THE LIFE OF ENGINE OIL
The longevity of any machine is directly dependent on the quality and condition of the working fluids. Our services are tailored to the operation of the majority of the vehicles in this locality. Before the late '70s, the factory schedule was close to what was best, but marketing considerations drove the manufacturers to longer intervals to "reduce operating costs" and petroleum demand. In the end the cost of ownership was more. The following is to give a general idea of the nature of oil change rationales.
THE BASIC COMPONENTS OF CRUDE OIL are paraffinic (long C-H chain) and naphthenic (short branched chains). Paraffinic has good lubricating qualities and resists breaking down. The more expensive ones have higher paraffin content.
THE EARLY PENNSYLVANIA CRUDE
Luckily for early machines the Pennsylvania crude was 50% paraffinic, now all gone. Today's crudes contain about 5 to 10% paraffinic base. Synthetic oil has replaced the paraffinic base.
MODERN MOTOR OILS
Oil viscosity is termed as "Grade", not "Weight". The lower the number the thinner it is, so that the flow rate increases with temperature, ie the colder the thicker. To flatten the flow rate curve, multi grade oil was devised ensuring adequate lubrication when going to road speeds straight away from a cold start. The added "liquid plastics" become thicker with rising temperatures, therefore flow rate remains the same at all temperatures.
OIL BREAK-DOWN IN AN ENGINE
Basically the oil goes rancid.
A lot of bad things happen inside an engine when gasoline + water + alcohol (in gasoline) + sulphur (in gasoline and oil) + warm environment + atmospheric oxygen occurs. The water enters as a vapor from the air when the engine "breathes" atmospheric air during the temperature changes (mostly over-night), condensing out and dropping to the bottom of the sump. Secondly, water is approximately half of the exhaust of which a small portion goes by the rings into the sump.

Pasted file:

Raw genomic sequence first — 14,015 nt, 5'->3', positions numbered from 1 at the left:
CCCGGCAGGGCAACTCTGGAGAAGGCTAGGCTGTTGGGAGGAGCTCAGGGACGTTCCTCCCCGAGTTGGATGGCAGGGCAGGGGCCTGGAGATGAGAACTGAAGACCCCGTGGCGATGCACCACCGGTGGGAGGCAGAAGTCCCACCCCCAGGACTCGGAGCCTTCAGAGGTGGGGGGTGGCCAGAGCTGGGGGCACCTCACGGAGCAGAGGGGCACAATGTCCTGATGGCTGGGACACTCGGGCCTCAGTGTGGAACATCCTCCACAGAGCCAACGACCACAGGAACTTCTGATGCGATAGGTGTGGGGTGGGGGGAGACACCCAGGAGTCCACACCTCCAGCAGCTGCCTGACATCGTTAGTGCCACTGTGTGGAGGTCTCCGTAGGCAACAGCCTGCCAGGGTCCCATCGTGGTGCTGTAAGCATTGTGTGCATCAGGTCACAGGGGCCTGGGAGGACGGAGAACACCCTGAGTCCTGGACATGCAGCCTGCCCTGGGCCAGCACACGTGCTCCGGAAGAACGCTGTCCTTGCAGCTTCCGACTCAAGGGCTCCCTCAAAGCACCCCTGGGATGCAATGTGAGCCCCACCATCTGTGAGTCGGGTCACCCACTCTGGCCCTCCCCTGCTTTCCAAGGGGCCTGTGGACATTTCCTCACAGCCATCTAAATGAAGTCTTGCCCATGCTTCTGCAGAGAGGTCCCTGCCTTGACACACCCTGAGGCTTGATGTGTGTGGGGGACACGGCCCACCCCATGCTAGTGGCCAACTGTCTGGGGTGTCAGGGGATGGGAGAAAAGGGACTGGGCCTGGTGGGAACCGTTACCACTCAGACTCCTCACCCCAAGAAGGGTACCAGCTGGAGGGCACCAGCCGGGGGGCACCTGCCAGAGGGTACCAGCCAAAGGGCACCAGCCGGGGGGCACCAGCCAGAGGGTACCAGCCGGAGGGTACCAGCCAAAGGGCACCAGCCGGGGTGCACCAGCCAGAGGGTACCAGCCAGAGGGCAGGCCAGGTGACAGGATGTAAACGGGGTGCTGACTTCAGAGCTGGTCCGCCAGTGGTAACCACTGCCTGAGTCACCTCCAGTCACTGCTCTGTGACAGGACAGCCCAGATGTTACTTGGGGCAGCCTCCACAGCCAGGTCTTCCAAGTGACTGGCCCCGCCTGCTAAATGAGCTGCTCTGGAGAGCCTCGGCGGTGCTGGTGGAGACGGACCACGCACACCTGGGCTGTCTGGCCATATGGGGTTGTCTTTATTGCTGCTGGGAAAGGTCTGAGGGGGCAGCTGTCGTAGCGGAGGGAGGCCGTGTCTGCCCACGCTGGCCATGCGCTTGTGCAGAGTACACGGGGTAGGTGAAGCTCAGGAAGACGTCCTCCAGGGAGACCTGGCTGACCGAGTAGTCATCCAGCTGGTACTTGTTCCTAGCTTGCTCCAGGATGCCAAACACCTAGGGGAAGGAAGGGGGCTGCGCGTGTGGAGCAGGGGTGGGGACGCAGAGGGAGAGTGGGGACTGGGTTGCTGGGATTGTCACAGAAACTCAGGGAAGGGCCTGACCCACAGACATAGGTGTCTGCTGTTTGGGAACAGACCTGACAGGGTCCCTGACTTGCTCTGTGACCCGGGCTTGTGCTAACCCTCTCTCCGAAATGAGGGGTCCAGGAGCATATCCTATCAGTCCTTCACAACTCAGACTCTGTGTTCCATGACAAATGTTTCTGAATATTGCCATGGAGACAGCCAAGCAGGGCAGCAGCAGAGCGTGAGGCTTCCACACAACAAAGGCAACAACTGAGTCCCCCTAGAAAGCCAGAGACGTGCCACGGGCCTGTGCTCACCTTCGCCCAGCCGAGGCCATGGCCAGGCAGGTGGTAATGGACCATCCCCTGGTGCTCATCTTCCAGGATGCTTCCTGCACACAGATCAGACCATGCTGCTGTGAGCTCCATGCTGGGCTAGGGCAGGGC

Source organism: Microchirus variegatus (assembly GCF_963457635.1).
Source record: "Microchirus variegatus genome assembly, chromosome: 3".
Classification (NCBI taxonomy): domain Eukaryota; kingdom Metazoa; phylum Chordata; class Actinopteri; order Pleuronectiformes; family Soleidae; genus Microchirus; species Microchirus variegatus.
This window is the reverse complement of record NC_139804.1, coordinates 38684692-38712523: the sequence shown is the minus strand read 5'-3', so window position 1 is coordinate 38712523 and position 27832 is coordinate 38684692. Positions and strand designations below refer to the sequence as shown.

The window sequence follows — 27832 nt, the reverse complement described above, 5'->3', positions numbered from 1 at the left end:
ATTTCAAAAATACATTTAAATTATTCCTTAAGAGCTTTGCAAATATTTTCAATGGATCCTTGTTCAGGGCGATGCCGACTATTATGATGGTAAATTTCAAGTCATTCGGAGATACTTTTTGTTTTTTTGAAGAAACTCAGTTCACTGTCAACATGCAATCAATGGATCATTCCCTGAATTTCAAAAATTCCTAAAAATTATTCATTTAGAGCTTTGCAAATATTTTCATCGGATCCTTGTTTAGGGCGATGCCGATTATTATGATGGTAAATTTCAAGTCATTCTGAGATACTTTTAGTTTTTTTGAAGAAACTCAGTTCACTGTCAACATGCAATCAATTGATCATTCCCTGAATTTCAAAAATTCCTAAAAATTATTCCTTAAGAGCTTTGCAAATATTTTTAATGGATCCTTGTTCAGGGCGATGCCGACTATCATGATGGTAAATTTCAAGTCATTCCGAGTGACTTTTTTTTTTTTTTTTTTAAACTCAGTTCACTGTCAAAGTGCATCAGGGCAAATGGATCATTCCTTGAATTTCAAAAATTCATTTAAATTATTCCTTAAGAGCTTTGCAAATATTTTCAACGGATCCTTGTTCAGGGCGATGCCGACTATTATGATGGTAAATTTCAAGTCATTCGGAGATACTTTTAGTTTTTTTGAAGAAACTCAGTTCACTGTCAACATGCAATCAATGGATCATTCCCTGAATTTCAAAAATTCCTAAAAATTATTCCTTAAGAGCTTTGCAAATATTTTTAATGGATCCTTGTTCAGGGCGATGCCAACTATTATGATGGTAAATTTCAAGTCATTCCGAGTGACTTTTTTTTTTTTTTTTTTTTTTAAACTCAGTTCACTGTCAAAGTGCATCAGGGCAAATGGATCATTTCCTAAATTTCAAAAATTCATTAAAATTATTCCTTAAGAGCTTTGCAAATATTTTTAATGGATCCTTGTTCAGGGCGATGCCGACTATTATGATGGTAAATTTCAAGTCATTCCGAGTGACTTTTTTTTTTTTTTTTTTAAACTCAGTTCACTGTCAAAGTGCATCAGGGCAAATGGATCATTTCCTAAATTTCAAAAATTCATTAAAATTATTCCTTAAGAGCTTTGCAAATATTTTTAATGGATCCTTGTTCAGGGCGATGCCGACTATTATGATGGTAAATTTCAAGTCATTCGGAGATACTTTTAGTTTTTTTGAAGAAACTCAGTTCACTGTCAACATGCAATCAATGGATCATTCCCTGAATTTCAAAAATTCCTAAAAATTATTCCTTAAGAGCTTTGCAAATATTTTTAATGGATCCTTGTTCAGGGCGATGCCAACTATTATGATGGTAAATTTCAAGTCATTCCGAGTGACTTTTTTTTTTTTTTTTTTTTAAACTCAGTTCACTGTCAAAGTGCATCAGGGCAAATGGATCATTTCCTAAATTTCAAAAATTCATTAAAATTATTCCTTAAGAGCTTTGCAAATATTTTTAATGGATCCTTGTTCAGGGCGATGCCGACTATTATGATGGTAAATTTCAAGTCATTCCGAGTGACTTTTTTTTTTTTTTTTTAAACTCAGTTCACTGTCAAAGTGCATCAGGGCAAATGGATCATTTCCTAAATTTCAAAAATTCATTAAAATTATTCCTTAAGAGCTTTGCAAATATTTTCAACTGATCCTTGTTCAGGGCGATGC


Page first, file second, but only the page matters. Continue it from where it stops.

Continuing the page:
Recently, for an unknown reason, there has been an increase in ethanol. So now, we have the mix of all of these.
*FACT: oil and fuels contain natural and additive minerals including sulphur.
Now add some heat but not enough to evaporate the water where:
water+ sulphur + atmospheric oxygen + heat = acids
Stir vigorously, let sit, repeat.
Organic material (oil) + acidic liquid + sulphur + carbon = polymerization (cross linking hydrocarbon chains) making plastics.
*FACT: even the shortest of drives raises the engine temperature to polymerization levels, which remains for 1.5 to 3 hours after shut down.
The products are gooey messes, hard carbonaceous deposits and particles, varnish, sludge. The thrashing of the water in the oil can turn it into an emulsified blend. In certain engines very hard and abrasive mineral/carbon deposits are created in the combustion chamber .
*FACT: Until the engine is up to full temperature for at least an hour the moisture is not dried out of the oil ( the cold climates are 10 times worse).
ENGINE OPERATING SITUATIONS: